WATCH: A Cobble Hill woman’s miniature horse, Flame, is recovering from a dog attack that could have been much worse. It’s the second time one of her horses has been attacked. She’s blaming a certain breed and is planning to move from the area because she doesn’t feel safe. Warning: Images in this story may be disturbing for some viewers.
Brigitte Gareau is feeling overly grateful lately to be able to cuddle her miniature horse, Flame.
That’s because just a month ago, Gareau said her 20-year-old Flame was attacked by a pit bull in their paddock.
“The dog was just running around chasing them. Annie, my big horse tried to get the dog away, but it just wouldn’t go,” said Gareau.
It went after Flame and bit her right on the eye. Now she’s lost all vision in it.”
Gareau’s property backs onto the popular Cobble Hill Mountain Trail, where there are daily hikers with their dogs, many who are off leash.
And this isn’t the first time her horses were attacked by a dog here on her property.
In 2012, a different dog Gareau says was also a pit bull fatally attacked their seven-year-old mare Brownwyn.
“I know people have always said it’s the owner, not the breed, but both times the owners said their dog has never done anything like this before,” said Gareau.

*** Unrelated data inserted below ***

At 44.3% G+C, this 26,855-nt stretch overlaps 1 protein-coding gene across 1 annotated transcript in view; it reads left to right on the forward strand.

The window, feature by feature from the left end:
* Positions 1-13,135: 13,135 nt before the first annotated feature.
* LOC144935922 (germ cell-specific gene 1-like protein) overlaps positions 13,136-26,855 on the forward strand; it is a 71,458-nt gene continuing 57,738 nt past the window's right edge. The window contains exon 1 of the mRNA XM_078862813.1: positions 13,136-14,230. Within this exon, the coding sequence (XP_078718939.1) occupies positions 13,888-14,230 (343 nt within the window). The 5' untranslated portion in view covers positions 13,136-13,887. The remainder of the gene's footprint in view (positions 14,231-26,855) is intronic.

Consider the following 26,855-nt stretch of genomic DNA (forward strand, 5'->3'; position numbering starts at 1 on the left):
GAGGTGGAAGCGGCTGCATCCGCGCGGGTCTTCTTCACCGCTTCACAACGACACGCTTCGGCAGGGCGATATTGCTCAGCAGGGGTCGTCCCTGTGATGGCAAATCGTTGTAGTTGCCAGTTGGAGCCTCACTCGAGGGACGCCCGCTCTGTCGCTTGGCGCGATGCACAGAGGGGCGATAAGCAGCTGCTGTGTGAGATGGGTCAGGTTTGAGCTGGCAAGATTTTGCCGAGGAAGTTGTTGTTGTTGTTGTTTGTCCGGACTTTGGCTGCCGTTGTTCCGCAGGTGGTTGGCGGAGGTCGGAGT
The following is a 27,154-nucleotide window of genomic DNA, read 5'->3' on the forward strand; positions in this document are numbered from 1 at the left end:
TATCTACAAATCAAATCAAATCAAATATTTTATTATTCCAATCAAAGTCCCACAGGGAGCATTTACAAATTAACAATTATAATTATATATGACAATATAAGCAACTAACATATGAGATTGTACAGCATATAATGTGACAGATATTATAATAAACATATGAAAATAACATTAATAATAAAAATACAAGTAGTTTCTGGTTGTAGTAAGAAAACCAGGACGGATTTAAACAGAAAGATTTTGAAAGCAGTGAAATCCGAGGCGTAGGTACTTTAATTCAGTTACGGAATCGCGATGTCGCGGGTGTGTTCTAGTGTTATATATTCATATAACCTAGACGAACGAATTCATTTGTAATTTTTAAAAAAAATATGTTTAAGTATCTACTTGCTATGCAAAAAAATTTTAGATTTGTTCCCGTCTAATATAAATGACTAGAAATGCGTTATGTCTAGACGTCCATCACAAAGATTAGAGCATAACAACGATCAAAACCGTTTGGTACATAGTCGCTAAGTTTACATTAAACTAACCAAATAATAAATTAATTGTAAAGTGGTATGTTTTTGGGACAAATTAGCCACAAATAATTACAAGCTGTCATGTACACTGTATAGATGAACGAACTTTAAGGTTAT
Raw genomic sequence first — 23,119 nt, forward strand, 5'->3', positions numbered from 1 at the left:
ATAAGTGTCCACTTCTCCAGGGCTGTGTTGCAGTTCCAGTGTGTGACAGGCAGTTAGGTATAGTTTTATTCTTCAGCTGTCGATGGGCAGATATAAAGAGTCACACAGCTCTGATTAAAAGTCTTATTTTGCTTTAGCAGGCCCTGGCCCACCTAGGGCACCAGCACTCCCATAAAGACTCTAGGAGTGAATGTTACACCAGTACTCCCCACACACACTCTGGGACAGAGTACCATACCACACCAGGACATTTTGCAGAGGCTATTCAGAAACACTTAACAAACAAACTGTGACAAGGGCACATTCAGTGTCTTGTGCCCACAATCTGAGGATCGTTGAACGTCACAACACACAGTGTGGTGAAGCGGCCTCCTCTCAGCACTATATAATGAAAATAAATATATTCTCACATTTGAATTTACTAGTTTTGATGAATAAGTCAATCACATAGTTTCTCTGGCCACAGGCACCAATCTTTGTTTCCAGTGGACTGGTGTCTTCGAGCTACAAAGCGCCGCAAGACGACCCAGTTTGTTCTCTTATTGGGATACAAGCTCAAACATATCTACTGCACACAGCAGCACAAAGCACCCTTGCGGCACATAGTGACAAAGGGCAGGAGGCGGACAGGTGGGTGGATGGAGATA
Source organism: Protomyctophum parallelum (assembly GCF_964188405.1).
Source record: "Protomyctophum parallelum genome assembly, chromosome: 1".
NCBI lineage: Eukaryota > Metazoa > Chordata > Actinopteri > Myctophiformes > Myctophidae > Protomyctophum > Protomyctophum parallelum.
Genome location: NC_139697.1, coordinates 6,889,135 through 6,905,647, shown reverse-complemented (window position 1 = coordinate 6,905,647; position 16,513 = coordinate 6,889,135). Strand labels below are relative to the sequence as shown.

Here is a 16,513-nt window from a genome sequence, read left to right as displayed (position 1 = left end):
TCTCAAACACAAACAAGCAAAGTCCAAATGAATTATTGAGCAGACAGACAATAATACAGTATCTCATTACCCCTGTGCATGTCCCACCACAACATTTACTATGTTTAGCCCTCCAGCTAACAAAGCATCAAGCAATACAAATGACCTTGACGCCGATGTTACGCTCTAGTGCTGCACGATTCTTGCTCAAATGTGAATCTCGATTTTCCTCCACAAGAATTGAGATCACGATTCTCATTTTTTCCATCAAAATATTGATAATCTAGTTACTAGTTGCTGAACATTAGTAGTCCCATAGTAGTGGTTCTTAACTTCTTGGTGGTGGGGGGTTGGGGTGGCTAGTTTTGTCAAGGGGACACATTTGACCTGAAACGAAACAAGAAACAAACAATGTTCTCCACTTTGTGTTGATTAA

“They have something in them that’s not like any other breeds.”
But one animal expert says he doesn’t blame the breed.
“You can have any temperament in any breed, so it’s not breed specific, it’s more breeding specific,” said canine behaviourist Andrew Lemon.
“Whether you’re saying that it’s pit bulls or you’re saying people from Finland, that’s a massive generalization. You can’t say everyone from Finland is dominant or bad, so you can’t say that of any given breed or any given animal.”
Regardless, Gareau would like to see change.
“I think [pit bulls] should be muzzled,” said Gareau.
“If they were muzzled, I wouldn’t have lost my mare, and Flame would have her sight still.”
The Gareau family now is planning to move from the area, to remove any chance of a third attack.